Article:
July 3 2012 09:58 AM

California slashed cash aid, childcare and job training while you weren’t looking

Jerry Brown
Photo by David Rolland

Sacramento is 500 miles away from San Diego. Even in the age of instant information, that distance sometimes seems too great for news from the capital to really reach us. But, of course, it has nothing to do with the space between two points; for whatever reason, the business of state government just seems to be an abstraction for a lot of us here. So, the purpose of this editorial will be more informational, and less persuasive in nature, than it usually is—something of a public service, maybe food for thought as you celebrate Independence Day.

In August 1996, President Bill Clinton signed the Personal Responsibility and Work Opportunity Reconciliation Act, known more commonly as “welfare reform.” Initiated by Republicans under the new leadership of House Speaker Newt Gingrich, the idea behind it was that welfare needed to be more than just a handout; it needed to spur recipients to find work and get off aid. To implement the law in California, the state Legislature in 1997 created the California Work Opportunities and Responsibility to Kids program, better known as CalWORKS.

Under CalWORKS, the state’s 58 counties set up systems for impoverished parents who were receiving cash aid to get services: help with writing résumés and interviewing, placement in school or vocational training, childcare subsidies, treatment for substance abuse or mental-health problems. These were the carrots; the stick was a new time limit for receiving monthly cash grants—parents would continue to get money for their kids, but the money for the parents themselves would be cut off for good after five years of cumulative assistance. But it’s not like the state would hand money directly to small children. It would still go to the parents; families would simply get less money to make ends meet.

Thanks to plummeting tax revenues caused by the recession, the state cut the CalWORKS budget significantly between 2009 and 2011—to the tune of $780 million. Cash payments decreased by 12 percent. Employment services, childcare subsidies and mental-health and substance-abuse treatment were slashed. Intensive case management for pregnant or parenting teens was suspended. And the five-year cumulative time limit was reduced to four. Meanwhile, California’s overall caseload rose. More and more people are needing help, but there’s less and less help available for them, and the clock on their time limit continues to tick.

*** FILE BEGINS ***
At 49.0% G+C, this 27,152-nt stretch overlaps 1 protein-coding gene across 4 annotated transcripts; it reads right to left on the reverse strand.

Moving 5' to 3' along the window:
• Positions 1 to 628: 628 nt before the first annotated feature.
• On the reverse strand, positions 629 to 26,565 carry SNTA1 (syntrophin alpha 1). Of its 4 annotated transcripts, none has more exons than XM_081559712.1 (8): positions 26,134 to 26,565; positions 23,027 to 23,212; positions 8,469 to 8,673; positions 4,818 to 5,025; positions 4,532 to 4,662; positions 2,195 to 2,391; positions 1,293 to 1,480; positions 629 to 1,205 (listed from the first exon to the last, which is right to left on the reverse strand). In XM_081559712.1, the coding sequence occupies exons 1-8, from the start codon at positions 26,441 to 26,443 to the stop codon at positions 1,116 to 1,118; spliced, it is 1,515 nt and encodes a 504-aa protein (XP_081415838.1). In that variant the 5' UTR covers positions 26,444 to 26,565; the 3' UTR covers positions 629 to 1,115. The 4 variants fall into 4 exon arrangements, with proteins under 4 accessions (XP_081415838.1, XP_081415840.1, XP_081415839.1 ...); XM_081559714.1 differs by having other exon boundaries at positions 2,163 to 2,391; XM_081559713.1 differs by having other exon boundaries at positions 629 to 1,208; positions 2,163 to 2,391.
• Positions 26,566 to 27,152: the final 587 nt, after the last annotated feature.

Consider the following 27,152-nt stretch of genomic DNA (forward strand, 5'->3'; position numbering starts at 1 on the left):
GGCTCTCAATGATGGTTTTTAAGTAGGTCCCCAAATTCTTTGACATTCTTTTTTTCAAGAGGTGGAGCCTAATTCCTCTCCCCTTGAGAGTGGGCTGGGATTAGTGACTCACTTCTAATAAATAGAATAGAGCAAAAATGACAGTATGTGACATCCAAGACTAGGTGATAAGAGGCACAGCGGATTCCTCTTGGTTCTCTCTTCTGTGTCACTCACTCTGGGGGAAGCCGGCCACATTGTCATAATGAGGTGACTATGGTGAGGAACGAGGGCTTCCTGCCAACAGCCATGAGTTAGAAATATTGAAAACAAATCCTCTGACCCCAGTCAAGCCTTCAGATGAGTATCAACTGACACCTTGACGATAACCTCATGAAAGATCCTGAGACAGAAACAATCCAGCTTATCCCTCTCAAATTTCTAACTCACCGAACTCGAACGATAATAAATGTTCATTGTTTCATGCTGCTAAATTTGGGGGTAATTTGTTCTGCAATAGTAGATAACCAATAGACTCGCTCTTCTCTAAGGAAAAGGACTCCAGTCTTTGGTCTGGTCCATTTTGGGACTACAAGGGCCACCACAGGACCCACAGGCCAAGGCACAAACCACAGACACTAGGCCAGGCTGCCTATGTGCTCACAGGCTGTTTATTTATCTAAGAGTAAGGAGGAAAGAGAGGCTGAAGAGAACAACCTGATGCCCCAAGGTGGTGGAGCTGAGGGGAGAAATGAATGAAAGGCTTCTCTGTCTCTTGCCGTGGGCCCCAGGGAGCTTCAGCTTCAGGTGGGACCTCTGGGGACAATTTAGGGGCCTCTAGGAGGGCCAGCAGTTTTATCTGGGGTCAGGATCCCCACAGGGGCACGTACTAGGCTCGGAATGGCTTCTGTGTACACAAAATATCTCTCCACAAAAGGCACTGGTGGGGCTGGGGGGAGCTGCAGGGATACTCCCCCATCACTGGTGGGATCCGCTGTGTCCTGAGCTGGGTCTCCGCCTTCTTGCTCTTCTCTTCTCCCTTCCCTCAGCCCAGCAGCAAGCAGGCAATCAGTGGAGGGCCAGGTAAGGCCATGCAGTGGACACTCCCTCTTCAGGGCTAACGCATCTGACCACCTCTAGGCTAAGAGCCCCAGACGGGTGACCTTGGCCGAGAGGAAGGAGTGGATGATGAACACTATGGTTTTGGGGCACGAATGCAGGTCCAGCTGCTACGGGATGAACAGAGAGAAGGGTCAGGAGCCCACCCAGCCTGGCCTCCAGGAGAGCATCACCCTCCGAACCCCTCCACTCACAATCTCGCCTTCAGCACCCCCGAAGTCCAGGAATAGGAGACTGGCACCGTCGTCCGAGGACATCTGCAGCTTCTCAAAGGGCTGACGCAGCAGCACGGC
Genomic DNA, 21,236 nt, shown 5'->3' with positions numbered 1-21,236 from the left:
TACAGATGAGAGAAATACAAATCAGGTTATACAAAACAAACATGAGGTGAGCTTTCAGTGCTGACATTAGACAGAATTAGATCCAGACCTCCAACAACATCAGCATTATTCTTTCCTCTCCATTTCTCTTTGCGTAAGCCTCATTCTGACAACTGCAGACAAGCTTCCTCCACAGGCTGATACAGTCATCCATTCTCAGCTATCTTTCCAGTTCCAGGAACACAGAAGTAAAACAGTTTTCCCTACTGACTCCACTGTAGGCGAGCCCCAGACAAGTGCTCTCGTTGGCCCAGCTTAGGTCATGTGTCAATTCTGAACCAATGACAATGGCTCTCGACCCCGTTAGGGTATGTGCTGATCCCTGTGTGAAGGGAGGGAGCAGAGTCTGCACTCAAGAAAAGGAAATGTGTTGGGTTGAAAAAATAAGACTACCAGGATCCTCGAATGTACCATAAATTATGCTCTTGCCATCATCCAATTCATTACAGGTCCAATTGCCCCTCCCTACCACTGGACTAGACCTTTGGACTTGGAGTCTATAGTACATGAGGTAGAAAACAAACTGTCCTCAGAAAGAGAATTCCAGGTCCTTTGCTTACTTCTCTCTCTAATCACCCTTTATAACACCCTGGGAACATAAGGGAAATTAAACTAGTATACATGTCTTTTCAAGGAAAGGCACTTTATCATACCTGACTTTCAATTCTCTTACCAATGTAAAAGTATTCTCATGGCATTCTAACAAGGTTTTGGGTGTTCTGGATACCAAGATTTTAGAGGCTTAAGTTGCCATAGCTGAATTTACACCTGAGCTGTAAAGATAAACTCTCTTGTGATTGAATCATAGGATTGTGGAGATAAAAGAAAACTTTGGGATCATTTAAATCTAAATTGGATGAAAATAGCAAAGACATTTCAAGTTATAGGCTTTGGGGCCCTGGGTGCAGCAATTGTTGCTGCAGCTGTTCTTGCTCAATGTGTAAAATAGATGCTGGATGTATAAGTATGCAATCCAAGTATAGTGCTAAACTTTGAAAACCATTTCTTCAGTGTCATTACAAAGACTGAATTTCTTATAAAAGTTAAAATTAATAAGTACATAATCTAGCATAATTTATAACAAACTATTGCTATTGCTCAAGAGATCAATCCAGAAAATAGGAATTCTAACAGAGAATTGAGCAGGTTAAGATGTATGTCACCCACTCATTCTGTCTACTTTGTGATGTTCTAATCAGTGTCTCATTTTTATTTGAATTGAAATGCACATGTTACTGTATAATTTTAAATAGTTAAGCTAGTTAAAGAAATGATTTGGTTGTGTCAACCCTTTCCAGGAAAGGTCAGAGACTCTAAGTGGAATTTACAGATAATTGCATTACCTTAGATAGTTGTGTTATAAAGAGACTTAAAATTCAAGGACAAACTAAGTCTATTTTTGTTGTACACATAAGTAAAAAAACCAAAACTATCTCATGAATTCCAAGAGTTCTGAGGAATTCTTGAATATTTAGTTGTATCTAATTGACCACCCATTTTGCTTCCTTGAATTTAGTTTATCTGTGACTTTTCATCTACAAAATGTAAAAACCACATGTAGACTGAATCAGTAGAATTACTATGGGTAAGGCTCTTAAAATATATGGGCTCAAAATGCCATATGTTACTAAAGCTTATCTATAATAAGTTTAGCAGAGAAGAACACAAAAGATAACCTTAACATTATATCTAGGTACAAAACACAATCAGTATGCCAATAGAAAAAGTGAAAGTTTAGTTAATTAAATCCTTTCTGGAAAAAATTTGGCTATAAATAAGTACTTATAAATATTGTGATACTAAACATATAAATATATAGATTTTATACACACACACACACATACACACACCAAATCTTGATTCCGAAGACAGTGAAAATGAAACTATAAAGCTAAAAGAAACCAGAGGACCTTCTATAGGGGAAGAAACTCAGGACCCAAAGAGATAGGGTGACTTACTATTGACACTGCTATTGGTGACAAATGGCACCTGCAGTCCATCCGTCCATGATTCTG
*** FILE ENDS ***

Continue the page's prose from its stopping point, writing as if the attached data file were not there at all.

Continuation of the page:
This past January, facing another multi-billiondollar state deficit, Gov. Jerry Brown proposed the most dramatic downsizing of welfare in California to date—a $1.4-billion reduction. Cash aid would be further reduced, requirements for receiving aid would be strengthened, funding for subsidized childcare would be slashed and the cumulative time limit for assistance would be cut yet again. According to a February analysis by the Legislative Analyst’s Office, 74 percent of families on assistance would have seen their aid decreased or eliminated altogether under Brown’s proposal.

Fortunately, Democrats in the Legislature resisted, and in the final budget deal reached last week, cuts were a lot less severe. Still, the time limit for parents new to CalWORKS to receive cash and services was cut to two years, and funding for subsidized childcare was reduced by 8.7 percent—meaning there will be roughly 10,500 fewer childcare slots available. Subsequently, Brown used his line-item budget-cutting authority to slash even more childcare funding, resulting in a loss of an additional 3,400 childcare slots.

Talk to anyone who works with people in poverty, and they’ll tell you that a lack of affordable childcare is one of the biggest barriers to employment. That’s true in the best of times. These aren’t the best of times. The unemployment rate in the state is high at 10.8 percent and is expected to remain in the double digits until sometime next year, according to the UCLA Anderson Forecast, which predicts that California won’t see pre-recession job numbers again until 2015, when the jobless rate is expected to be down to 7.2 percent—still much higher than 2007’s 5.3 percent. And even if there were adequate childcare and abundant jobs, a lot of these folks need vocational training if they’re going to earn a salary that will support a family.

All this amounts to increased poverty and its far-reaching attendant problems. We’d love to say that a yes vote on Brown’s November tax measure will restore the CalWORKS budget, but that money, if it materializes, is already spent. Happy Fourth of July!

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